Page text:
“It was a community of the elite that I wanted to be a part of but almost only so that I could then turn around and reject it.”
But it’s true that there are some very suggestive resonances between Conversations with Friends and its author’s remembrance of debating days past. “Competitive debating,” she wrote, “takes argument’s essential features and reimagines them as a game,” in which “the emotional or relational aspects of argument are superfluous.” It offered a “fantasy of invulnerability, of total control . . . All the pleasures of conflict without ever really showing my hand.” Replace “argument” or “conflict” with “life,” and that’s Frances: she too would like to live as though the emotional aspects were superfluous. The book testifies to the impossibility of that proposition.
Asked on RTÉ Radio what she intended Conversations with Friends to achieve, Rooney responded: “To begin the revolution, obviously.” The tone was in jest, but the sentiment wasn’t totally unintended. There is a real sense in which the characters’ interpersonal experiments are connected to their political ideals—an attempt to outmaneuver old and unsatisfying ways of being. “There is no neutral social position,” Rooney said at her Manchester reading, in reply to a “meta-question” to herself and fellow panelists Joanna Walsh and Lisa McInerney about being asked about being a woman writer. “What I find interesting is”—her voice dropping to a conspiratorial register—”men have a gender, which they never get asked about . . . I don’t wish we had fewer conversations about those things, I wish we had more robust ones that included people from dominant classes and [examined] how all those factors affect the way we produce and interact with culture.”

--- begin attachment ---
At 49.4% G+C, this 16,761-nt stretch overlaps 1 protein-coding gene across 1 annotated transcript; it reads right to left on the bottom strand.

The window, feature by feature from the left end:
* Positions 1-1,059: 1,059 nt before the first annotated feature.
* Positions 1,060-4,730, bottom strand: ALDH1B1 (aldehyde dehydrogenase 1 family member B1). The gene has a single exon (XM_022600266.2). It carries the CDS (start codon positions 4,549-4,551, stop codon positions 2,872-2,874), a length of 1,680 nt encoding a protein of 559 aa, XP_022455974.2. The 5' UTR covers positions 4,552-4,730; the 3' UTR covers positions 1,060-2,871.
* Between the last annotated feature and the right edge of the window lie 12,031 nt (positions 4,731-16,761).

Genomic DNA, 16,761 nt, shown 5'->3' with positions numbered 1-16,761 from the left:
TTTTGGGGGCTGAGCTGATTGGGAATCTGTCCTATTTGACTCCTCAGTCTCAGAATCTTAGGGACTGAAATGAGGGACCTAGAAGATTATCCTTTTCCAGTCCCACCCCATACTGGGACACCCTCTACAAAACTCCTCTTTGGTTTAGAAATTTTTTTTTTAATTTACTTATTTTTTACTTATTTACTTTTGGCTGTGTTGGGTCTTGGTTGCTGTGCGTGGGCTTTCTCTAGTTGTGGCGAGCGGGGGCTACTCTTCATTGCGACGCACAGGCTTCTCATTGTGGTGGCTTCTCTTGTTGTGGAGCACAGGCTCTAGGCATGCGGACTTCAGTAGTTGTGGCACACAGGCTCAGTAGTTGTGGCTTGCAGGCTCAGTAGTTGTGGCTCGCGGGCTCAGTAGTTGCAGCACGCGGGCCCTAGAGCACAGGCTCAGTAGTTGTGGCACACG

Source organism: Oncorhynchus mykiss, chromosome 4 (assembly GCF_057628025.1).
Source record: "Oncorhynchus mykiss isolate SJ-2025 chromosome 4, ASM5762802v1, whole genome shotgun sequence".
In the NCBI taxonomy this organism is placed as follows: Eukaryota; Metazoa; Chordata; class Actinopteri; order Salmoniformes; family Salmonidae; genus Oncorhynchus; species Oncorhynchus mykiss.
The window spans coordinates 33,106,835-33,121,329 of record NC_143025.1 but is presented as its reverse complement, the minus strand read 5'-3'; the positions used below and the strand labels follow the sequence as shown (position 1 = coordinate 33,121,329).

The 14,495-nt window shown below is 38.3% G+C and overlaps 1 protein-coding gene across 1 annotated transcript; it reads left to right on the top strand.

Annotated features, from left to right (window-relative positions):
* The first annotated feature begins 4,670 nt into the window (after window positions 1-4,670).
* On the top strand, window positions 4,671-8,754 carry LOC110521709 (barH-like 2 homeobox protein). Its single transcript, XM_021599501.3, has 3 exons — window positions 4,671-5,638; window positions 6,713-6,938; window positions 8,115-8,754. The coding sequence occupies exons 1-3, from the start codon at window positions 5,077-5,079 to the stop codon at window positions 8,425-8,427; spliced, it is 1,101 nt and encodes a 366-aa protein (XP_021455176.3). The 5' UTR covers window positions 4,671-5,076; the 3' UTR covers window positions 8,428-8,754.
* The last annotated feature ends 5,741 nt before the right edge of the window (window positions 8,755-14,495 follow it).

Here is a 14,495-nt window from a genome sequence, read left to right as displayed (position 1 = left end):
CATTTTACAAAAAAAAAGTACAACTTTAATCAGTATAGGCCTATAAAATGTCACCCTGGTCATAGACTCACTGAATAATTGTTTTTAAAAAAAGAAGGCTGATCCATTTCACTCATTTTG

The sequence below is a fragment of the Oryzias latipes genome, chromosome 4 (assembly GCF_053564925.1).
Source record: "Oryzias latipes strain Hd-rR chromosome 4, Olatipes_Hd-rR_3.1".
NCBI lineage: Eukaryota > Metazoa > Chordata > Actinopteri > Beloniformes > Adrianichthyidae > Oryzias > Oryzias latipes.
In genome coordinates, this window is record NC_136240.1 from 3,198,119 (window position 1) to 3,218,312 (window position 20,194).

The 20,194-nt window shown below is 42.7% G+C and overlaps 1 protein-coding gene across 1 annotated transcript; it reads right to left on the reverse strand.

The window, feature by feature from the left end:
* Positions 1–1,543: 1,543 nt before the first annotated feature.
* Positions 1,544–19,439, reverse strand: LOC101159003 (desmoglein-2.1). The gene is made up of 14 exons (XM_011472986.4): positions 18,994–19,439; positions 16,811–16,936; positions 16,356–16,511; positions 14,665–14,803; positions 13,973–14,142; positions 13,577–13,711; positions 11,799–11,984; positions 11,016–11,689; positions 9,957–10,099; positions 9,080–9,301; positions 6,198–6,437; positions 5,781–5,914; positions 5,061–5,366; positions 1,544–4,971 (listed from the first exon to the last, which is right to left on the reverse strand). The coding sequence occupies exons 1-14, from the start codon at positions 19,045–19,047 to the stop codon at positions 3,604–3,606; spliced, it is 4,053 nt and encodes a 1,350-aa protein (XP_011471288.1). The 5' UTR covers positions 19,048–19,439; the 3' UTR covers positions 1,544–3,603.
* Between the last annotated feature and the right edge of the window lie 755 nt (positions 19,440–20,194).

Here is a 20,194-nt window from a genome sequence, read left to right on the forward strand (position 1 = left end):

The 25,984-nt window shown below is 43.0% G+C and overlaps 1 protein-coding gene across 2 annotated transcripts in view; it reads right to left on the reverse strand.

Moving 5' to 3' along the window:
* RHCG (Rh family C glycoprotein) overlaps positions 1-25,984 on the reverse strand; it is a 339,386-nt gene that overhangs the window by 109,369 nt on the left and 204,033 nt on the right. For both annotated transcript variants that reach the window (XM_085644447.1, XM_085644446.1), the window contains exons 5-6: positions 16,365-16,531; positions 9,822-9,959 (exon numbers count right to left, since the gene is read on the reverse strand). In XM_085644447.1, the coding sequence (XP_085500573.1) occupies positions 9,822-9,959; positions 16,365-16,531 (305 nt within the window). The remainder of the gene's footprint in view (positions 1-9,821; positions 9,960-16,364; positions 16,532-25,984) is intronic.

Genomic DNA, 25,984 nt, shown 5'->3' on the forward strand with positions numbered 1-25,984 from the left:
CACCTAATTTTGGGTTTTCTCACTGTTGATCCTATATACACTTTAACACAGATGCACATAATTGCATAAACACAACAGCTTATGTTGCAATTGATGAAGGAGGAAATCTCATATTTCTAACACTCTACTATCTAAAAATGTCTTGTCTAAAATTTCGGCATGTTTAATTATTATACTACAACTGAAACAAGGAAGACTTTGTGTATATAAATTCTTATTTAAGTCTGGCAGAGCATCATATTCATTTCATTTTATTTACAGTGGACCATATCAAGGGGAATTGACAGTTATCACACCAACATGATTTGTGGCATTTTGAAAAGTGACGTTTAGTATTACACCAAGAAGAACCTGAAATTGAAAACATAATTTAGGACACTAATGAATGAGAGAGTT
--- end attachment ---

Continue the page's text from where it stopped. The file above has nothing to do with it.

Frances, Nick, Bobbi and Melissa know these things. “Well, I’m gay,” Bobbi says, when Melissa asks why convent school “posed issues” for them, “and Frances is a communist.” Bobbi and Nick come from money; they are also exceptionally beautiful. Frances, by virtue of her education, is obtaining a social status increasingly estranged from that of her small-town lower-middle-class parents. Each have fraught family histories that inform how they understand relationships and marriage. They talk about national borders and commodity fetishism and how niceness has become a proxy value for the more difficult act of scrutinizing power. They want, despite the temptations and traps of bourgeois whiteness, to reconcile desire and principle.
Still, if these characters are trying to transcend the limitations of their social positions, the novel also demonstrates the danger of too much shorthand. Near the end of the novel, Bobbi tells Frances that she can’t abdicate responsibility for the power she has over others simply by resorting to narratives like “Bobbi’s rich, Nick’s a man.” Rooney tells me that theory feels essential to her because it’s evident that “our whole way of life is destroying our planet and each other in an awful, pathological way, and to confront that without having some sort of intellectual understanding would be really overwhelming. It still is overwhelming.”
At the same time, theory is not necessarily a space of consolation “because that’s not its intended purpose.” At a low point, Frances turns instead to the Bible. But she does so in a typically wry fashion, her interest sincere if not quite earnest. She is surprised, having assumed that Jesus was “probably philosophically sound,” to find that she considers much of what he says “cryptic and even disagreeable.” She is able to take the Gospels much more seriously when she imagines Bobbi as Jesus, at times sarcastic, at times straight. When Bobbi floats some unflattering theories about Melissa, Frances observes, “I was striving to love everyone, which meant I tried to stay quiet.”
“There has to be some quality of human relation that informs theory,” Rooney says, “and I guess Frances wonders if that’s Christianity.” In real life, Rooney wonders whether that might be feminist care ethics, which she was reading a lot at the time she was finishing the book. She describes it as “putting the caring relationships between human beings at the center of an ethical vision” instead of the rights and responsibilities of the individual. “I wonder whether that’s a way of marrying the human need for consolation with the rigorous critical, analytic perspective.”